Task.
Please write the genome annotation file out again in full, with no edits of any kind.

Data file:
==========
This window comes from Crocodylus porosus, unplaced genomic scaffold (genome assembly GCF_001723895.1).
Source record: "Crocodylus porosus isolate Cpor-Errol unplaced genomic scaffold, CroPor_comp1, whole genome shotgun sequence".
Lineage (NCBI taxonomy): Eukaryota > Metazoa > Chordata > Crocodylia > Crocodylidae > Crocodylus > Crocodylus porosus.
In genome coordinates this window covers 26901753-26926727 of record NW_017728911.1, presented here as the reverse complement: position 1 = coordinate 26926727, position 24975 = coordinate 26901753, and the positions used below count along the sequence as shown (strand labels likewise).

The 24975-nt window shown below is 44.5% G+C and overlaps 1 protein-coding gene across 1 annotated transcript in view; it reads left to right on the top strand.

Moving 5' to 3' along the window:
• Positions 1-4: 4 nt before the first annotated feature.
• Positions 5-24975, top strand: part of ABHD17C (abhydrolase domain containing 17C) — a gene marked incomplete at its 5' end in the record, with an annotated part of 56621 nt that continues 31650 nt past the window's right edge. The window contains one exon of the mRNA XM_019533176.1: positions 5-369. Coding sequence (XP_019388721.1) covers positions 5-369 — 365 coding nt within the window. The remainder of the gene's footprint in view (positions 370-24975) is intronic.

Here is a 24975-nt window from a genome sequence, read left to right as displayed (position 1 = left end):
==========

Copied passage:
This window comes from Crocodylus porosus, unplaced genomic scaffold (genome assembly GCF_001723895.1).
Source record: "Crocodylus porosus isolate Cpor-Errol unplaced genomic scaffold, CroPor_comp1, whole genome shotgun sequence".
Lineage (NCBI taxonomy): Eukaryota > Metazoa > Chordata > Crocodylia > Crocodylidae > Crocodylus > Crocodylus porosus.
In genome coordinates this window covers 26901753-26926727 of record NW_017728911.1, presented here as the reverse complement: position 1 = coordinate 26926727, position 24975 = coordinate 26901753, and the positions used below count along the sequence as shown (strand labels likewise).

The 24975-nt window shown below is 44.5% G+C and overlaps 1 protein-coding gene across 1 annotated transcript in view; it reads left to right on the top strand.

Moving 5' to 3' along the window:
• Positions 1-4: 4 nt before the first annotated feature.
• Positions 5-24975, top strand: part of ABHD17C (abhydrolase domain containing 17C) — a gene marked incomplete at its 5' end in the record, with an annotated part of 56621 nt that continues 31650 nt past the window's right edge. The window contains one exon of the mRNA XM_019533176.1: positions 5-369. Coding sequence (XP_019388721.1) covers positions 5-369 — 365 coding nt within the window. The remainder of the gene's footprint in view (positions 370-24975) is intronic.

Here is a 24975-nt window from a genome sequence, read left to right as displayed (position 1 = left end):